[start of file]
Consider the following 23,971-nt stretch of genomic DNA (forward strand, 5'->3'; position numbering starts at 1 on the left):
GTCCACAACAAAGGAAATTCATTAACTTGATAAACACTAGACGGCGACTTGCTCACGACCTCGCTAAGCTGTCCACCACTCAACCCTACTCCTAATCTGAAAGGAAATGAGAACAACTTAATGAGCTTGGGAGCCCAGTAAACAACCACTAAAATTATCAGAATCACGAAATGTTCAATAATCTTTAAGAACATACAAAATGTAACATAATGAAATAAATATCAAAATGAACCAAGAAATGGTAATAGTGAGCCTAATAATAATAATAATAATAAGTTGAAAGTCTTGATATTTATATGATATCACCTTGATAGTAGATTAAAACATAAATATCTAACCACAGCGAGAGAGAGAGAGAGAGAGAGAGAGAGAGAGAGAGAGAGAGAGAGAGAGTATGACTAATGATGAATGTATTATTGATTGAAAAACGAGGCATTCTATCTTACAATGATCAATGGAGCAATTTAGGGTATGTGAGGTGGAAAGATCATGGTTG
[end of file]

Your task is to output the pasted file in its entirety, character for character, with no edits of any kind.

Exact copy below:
Consider the following 23,971-nt stretch of genomic DNA (forward strand, 5'->3'; position numbering starts at 1 on the left):
GTCCACAACAAAGGAAATTCATTAACTTGATAAACACTAGACGGCGACTTGCTCACGACCTCGCTAAGCTGTCCACCACTCAACCCTACTCCTAATCTGAAAGGAAATGAGAACAACTTAATGAGCTTGGGAGCCCAGTAAACAACCACTAAAATTATCAGAATCACGAAATGTTCAATAATCTTTAAGAACATACAAAATGTAACATAATGAAATAAATATCAAAATGAACCAAGAAATGGTAATAGTGAGCCTAATAATAATAATAATAATAAGTTGAAAGTCTTGATATTTATATGATATCACCTTGATAGTAGATTAAAACATAAATATCTAACCACAGCGAGAGAGAGAGAGAGAGAGAGAGAGAGAGAGAGAGAGAGAGAGAGAGAGTATGACTAATGATGAATGTATTATTGATTGAAAAACGAGGCATTCTATCTTACAATGATCAATGGAGCAATTTAGGGTATGTGAGGTGGAAAGATCATGGTTG